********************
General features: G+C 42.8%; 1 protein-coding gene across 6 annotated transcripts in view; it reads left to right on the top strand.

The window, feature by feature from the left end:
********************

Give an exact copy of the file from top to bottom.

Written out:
General features: G+C 42.8%; 1 protein-coding gene across 6 annotated transcripts in view; it reads left to right on the top strand.

The window, feature by feature from the left end: